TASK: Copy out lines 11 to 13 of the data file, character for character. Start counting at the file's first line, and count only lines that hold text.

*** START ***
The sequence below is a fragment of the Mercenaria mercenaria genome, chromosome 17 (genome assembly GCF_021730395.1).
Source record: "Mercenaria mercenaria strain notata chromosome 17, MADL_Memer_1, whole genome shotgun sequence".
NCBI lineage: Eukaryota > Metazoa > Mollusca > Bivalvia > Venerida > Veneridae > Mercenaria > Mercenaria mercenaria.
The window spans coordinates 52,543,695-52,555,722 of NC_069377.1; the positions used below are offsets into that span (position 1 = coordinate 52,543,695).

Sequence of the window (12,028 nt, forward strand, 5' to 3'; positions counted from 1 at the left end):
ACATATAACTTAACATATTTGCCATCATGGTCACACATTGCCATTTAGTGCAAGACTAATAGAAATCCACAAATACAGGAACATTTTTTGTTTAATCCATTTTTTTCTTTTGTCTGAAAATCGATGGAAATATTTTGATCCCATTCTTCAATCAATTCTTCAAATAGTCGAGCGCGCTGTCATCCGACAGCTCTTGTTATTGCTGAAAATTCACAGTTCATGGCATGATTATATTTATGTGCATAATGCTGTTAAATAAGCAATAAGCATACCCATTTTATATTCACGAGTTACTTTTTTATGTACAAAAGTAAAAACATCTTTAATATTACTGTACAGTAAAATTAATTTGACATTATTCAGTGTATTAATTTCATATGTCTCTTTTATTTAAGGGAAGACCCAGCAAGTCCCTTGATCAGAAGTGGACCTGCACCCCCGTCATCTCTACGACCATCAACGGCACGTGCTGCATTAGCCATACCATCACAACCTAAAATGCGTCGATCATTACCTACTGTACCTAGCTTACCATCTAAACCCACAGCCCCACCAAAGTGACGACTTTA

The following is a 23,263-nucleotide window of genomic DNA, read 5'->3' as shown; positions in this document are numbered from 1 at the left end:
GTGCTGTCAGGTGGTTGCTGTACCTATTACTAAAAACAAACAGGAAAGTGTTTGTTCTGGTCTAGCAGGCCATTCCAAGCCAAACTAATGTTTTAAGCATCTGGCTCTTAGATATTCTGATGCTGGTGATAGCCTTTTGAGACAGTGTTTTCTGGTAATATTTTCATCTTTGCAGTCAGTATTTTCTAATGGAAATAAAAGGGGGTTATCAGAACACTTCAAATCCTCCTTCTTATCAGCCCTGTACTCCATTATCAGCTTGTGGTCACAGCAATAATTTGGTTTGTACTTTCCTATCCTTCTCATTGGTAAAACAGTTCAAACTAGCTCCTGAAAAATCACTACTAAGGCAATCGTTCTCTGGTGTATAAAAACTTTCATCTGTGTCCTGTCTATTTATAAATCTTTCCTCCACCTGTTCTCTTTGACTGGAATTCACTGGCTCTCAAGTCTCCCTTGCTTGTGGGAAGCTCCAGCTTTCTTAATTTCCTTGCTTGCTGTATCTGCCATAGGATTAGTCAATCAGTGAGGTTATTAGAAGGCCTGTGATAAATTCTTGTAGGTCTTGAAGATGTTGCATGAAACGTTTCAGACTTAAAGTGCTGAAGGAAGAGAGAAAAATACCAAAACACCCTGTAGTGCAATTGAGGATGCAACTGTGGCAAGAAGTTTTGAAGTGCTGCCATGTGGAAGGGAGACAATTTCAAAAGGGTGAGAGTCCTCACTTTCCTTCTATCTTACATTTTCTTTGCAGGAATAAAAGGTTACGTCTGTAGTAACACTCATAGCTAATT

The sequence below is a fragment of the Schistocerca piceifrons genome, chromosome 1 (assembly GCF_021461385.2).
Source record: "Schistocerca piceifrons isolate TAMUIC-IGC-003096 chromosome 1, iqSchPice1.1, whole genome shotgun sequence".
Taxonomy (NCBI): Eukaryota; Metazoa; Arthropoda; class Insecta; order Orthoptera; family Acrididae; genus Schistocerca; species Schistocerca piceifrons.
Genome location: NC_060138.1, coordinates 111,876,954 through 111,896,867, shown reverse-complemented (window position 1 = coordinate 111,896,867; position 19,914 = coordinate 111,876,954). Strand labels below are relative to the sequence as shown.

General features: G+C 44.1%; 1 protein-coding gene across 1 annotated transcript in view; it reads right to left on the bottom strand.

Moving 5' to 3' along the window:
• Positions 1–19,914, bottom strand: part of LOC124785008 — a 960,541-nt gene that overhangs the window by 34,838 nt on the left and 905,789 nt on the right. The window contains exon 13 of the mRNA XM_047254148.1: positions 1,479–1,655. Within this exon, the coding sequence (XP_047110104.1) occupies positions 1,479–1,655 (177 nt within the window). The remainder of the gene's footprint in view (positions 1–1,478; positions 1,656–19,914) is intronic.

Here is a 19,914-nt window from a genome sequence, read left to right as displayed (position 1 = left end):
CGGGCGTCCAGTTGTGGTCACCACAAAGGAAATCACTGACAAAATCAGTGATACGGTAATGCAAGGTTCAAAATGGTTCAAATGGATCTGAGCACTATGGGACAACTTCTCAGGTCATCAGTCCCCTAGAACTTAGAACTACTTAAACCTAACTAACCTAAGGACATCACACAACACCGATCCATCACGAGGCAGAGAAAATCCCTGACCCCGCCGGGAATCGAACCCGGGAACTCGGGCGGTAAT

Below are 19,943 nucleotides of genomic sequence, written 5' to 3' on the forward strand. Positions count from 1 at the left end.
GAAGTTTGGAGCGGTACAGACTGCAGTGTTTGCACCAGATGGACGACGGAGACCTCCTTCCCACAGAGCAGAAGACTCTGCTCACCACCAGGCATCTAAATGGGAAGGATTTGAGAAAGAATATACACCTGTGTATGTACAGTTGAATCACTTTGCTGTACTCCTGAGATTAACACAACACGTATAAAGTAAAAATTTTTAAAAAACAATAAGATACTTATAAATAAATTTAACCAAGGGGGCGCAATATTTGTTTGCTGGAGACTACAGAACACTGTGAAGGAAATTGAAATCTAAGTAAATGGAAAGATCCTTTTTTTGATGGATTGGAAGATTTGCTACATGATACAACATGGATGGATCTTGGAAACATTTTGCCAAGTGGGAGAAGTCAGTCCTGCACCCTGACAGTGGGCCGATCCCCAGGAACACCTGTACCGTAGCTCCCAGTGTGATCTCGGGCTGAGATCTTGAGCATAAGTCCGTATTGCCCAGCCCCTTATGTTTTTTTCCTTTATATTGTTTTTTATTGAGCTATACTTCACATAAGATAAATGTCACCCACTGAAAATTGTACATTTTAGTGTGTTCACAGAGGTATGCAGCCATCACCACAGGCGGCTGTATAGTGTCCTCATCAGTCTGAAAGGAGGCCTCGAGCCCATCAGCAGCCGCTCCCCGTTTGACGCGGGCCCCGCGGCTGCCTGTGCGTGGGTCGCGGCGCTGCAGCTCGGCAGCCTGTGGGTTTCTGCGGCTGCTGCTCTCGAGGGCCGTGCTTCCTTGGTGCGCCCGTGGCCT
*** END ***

Taxonomy (NCBI): Eukaryota; Metazoa; Arthropoda; class Insecta; order Orthoptera; family Acrididae; genus Schistocerca; species Schistocerca piceifrons.
Genome location: NC_060138.1, coordinates 111,876,954 through 111,896,867, shown reverse-complemented (window position 1 = coordinate 111,896,867; position 19,914 = coordinate 111,876,954). Strand labels below are relative to the sequence as shown.

General features: G+C 44.1%; 1 protein-coding gene across 1 annotated transcript in view; it reads right to left on the bottom strand.